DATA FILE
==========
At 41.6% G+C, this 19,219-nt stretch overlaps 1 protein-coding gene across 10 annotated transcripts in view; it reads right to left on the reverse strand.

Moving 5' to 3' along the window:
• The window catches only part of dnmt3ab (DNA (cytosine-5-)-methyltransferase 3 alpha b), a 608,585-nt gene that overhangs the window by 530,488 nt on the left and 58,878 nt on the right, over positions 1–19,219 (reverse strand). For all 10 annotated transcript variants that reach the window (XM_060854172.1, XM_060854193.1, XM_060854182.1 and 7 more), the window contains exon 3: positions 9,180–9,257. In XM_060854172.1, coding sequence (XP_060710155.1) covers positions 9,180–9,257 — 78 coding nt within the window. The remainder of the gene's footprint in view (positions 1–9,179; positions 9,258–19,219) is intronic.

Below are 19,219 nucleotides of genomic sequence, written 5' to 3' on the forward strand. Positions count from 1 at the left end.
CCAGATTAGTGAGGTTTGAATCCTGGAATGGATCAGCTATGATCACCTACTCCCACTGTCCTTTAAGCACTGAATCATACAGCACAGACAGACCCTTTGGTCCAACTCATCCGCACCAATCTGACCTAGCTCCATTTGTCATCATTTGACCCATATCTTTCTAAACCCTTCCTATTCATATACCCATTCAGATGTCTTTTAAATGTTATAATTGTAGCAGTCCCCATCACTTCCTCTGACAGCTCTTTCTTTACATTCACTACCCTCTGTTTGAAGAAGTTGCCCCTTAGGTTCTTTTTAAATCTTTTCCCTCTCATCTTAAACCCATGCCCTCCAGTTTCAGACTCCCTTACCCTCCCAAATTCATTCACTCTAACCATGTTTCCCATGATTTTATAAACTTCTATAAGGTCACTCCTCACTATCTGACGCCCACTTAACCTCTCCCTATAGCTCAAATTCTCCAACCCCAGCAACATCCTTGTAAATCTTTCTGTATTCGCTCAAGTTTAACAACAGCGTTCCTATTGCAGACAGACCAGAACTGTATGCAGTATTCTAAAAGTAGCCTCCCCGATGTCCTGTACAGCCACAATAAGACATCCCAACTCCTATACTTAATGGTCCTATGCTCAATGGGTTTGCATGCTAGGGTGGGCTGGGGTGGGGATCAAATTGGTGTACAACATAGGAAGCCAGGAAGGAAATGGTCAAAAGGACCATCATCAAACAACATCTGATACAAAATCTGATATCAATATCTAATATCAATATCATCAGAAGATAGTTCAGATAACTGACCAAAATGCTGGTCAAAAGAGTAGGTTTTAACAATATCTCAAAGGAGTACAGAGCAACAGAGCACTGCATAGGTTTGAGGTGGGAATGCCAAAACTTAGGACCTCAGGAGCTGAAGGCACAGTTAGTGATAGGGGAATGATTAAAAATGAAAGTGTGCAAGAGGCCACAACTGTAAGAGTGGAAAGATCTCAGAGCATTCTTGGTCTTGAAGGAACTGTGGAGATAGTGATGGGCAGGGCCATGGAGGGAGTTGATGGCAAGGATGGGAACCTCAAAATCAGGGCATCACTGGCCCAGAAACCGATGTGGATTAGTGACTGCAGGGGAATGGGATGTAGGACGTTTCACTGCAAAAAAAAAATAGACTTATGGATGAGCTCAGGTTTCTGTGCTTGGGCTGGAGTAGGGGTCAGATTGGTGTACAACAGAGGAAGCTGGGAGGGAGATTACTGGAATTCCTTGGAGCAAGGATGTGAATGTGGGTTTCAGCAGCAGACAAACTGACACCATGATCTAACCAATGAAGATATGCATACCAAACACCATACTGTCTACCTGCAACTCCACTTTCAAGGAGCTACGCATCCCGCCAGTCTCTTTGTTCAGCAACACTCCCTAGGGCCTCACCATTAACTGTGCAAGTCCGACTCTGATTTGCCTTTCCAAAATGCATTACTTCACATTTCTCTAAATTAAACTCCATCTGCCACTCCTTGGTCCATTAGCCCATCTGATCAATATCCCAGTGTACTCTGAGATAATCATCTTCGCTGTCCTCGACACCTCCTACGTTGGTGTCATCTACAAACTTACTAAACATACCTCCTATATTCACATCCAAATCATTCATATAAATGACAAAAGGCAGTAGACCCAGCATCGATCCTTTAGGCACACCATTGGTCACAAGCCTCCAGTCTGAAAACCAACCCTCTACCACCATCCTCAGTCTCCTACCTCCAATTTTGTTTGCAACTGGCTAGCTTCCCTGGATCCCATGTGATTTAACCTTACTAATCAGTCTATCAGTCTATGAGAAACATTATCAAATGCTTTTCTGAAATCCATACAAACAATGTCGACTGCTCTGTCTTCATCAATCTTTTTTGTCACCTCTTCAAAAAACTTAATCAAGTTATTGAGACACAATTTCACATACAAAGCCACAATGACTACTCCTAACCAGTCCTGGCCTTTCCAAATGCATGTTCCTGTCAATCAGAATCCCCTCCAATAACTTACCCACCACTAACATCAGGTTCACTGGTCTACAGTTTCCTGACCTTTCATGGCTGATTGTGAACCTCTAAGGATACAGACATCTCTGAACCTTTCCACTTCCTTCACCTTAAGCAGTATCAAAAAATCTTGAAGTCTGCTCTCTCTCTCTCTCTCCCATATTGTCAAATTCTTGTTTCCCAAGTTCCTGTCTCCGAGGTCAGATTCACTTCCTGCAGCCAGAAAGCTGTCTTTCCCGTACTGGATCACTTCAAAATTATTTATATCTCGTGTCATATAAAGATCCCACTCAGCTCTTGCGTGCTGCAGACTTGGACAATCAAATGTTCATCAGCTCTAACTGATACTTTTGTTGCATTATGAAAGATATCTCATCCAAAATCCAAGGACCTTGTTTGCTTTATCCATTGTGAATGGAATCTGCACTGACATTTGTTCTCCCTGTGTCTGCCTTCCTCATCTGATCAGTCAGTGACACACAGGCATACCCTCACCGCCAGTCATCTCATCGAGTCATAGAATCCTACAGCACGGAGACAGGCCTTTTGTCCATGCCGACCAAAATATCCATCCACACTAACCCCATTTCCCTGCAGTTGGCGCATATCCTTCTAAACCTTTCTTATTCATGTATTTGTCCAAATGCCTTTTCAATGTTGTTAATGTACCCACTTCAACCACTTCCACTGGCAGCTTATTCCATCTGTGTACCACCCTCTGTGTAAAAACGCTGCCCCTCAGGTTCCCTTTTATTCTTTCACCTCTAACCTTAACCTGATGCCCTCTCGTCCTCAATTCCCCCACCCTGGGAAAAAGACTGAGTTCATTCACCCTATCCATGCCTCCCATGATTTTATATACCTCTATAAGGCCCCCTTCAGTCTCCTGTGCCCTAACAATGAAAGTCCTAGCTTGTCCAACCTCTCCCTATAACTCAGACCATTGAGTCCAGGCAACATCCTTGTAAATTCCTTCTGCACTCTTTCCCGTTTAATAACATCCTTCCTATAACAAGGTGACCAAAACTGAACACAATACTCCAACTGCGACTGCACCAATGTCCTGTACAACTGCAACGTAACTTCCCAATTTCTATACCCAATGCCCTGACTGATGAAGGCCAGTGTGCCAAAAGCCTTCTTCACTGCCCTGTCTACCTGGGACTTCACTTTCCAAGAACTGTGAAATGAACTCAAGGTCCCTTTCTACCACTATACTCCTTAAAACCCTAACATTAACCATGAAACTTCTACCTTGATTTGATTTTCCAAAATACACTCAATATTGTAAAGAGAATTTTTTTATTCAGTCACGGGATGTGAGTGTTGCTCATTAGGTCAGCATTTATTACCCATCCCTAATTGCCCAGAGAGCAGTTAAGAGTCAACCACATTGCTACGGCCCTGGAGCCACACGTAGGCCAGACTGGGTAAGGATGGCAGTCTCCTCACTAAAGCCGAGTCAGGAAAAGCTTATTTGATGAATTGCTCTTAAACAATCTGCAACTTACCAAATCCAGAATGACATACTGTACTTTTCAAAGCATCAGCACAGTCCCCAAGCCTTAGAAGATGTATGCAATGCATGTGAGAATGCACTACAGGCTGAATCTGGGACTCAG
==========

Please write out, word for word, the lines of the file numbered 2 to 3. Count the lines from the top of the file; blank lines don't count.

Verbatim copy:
Moving 5' to 3' along the window:
• The window catches only part of dnmt3ab (DNA (cytosine-5-)-methyltransferase 3 alpha b), a 608,585-nt gene that overhangs the window by 530,488 nt on the left and 58,878 nt on the right, over positions 1–19,219 (reverse strand). For all 10 annotated transcript variants that reach the window (XM_060854172.1, XM_060854193.1, XM_060854182.1 and 7 more), the window contains exon 3: positions 9,180–9,257. In XM_060854172.1, coding sequence (XP_060710155.1) covers positions 9,180–9,257 — 78 coding nt within the window. The remainder of the gene's footprint in view (positions 1–9,179; positions 9,258–19,219) is intronic.